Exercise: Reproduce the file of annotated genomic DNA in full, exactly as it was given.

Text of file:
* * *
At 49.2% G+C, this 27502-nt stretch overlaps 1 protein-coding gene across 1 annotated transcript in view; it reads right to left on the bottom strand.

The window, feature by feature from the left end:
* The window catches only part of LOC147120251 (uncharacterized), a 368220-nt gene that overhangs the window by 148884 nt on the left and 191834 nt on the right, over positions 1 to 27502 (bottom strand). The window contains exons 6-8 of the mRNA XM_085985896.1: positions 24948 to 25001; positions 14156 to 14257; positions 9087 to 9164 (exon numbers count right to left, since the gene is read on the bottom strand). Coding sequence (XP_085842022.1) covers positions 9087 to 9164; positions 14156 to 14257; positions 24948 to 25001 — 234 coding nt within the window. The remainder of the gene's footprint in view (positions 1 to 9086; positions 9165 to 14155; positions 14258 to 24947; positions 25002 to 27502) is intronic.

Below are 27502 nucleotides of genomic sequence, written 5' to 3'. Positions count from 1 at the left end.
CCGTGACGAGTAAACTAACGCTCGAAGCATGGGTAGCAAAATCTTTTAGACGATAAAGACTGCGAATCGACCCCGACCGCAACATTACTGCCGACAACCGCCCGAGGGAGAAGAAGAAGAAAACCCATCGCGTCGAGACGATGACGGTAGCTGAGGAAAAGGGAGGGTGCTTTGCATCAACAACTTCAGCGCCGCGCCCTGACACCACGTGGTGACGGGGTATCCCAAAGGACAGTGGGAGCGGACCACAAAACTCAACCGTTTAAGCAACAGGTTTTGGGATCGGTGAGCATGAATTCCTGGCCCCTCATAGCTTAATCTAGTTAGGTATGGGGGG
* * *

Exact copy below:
At 49.2% G+C, this 27502-nt stretch overlaps 1 protein-coding gene across 1 annotated transcript in view; it reads right to left on the bottom strand.

The window, feature by feature from the left end:
* The window catches only part of LOC147120251 (uncharacterized), a 368220-nt gene that overhangs the window by 148884 nt on the left and 191834 nt on the right, over positions 1 to 27502 (bottom strand). The window contains exons 6-8 of the mRNA XM_085985896.1: positions 24948 to 25001; positions 14156 to 14257; positions 9087 to 9164 (exon numbers count right to left, since the gene is read on the bottom strand). Coding sequence (XP_085842022.1) covers positions 9087 to 9164; positions 14156 to 14257; positions 24948 to 25001 — 234 coding nt within the window. The remainder of the gene's footprint in view (positions 1 to 9086; positions 9165 to 14155; positions 14258 to 24947; positions 25002 to 27502) is intronic.

Below are 27502 nucleotides of genomic sequence, written 5' to 3'. Positions count from 1 at the left end.
CCGTGACGAGTAAACTAACGCTCGAAGCATGGGTAGCAAAATCTTTTAGACGATAAAGACTGCGAATCGACCCCGACCGCAACATTACTGCCGACAACCGCCCGAGGGAGAAGAAGAAGAAAACCCATCGCGTCGAGACGATGACGGTAGCTGAGGAAAAGGGAGGGTGCTTTGCATCAACAACTTCAGCGCCGCGCCCTGACACCACGTGGTGACGGGGTATCCCAAAGGACAGTGGGAGCGGACCACAAAACTCAACCGTTTAAGCAACAGGTTTTGGGATCGGTGAGCATGAATTCCTGGCCCCTCATAGCTTAATCTAGTTAGGTATGGGGGG